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Four Generations of Multicultural
Posted By JC Niala On January 3, 2010 @ 9:02 pm In Africa,Blogs | 3 Comments
I am fourth generation multicultural. On my father’s side of the family there is a long history of people marrying outside of their tribe. Africa is so often referred to as “Africa” that the rich diversity of tribes and cultures within it can be overlooked. Tribes can be as different in their language, culture and customs as an English person can be from a Hungarian.
Although there was a lot of inter-marriage, tribe is inherited through one’s father so I consider myself Luo despite having a Samia-Luhya mother and Kisii great-grandmother. To give you some idea of the differences: the Luo are an egalitarian people. Historically both men and women could become chiefs. There was a democratic political structure and even the initiation into adulthood was the same for both men and women (this involved removal of six bottom front teeth). This initiation rite evolved because as a nomadic people tetanus (lockjaw) was rife and although Luos had a cure for tetanus they did not have a preventative. In adulthood this meant certain death unless the cure could be passed through the gap in the teeth.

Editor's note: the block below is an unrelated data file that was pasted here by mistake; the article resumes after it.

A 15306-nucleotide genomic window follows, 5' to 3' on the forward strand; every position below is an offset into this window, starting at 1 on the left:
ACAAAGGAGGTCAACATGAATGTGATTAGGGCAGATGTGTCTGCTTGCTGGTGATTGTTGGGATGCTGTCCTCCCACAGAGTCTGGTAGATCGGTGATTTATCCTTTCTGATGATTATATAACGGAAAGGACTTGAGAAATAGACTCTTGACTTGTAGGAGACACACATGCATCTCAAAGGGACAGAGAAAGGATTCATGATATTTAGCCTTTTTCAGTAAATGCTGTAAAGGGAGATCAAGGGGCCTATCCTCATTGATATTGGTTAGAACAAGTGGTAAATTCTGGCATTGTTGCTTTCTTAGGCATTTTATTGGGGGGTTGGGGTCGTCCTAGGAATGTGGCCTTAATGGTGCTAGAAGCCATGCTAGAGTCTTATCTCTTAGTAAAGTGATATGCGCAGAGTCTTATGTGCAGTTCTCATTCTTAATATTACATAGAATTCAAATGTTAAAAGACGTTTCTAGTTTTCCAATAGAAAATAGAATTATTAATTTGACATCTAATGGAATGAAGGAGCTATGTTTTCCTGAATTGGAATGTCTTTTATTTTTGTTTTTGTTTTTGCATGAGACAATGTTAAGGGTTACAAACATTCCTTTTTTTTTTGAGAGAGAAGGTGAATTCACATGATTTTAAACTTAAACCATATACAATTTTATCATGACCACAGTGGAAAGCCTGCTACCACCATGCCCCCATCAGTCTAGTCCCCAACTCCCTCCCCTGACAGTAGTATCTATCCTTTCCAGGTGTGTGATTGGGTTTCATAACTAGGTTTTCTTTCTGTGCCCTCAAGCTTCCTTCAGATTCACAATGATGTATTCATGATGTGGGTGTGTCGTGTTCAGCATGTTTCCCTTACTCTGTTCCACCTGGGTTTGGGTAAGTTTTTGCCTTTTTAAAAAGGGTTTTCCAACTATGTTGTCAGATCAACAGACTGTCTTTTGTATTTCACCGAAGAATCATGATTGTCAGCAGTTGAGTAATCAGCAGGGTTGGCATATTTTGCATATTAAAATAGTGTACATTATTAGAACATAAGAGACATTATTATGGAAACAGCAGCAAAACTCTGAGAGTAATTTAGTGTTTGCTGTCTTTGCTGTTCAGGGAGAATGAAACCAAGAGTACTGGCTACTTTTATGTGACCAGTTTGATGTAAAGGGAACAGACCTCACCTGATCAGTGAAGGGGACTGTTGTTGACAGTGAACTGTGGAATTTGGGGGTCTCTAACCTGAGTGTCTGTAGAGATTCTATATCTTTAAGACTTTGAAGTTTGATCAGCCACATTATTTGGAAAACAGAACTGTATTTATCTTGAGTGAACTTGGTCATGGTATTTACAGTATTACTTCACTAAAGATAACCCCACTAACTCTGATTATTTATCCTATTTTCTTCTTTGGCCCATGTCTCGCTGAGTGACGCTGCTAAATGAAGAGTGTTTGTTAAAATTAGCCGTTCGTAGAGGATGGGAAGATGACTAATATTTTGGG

Samia-Luyha’s have a strictly hierarchical social structure complete with royal families. This is also reflected in the initiation into adulthood which is different for men and women. For men this involves circumcision. One can see how inter-marriage could raise a lot of issues for discussion. Not all issues are historical as circumcision remains common even today. However, many city dwelling Samia-Luhyas prefer to have their sons circumcised in a hospital and then return to their village for the celebrations.
Even though they are both Kenyan, my parents actually met and married where they had completed their higher education: London, England. It was no surprise that my daughter’s father turned out to be English (I too studied in the U.K.). It wasn’t until I wrote this piece that I realized it makes my daughter fifth generation multi-cultural. She is growing up trilingual with English, Kiswahili and Maragoli (her nanny’s language). She also speaks a smattering of French.
We enjoy taking the best of all of the different cultural heritages that we have as part of our unique history. However, it was important to me that she spent her early years in Kenya surrounded by her extended family. There is a regularly quoted African expression, “It takes a village to raise a child.” What is less often quoted is the second half of that expression, which I think in the early years is just as pertinent, “and a community to keep the parents sane.”
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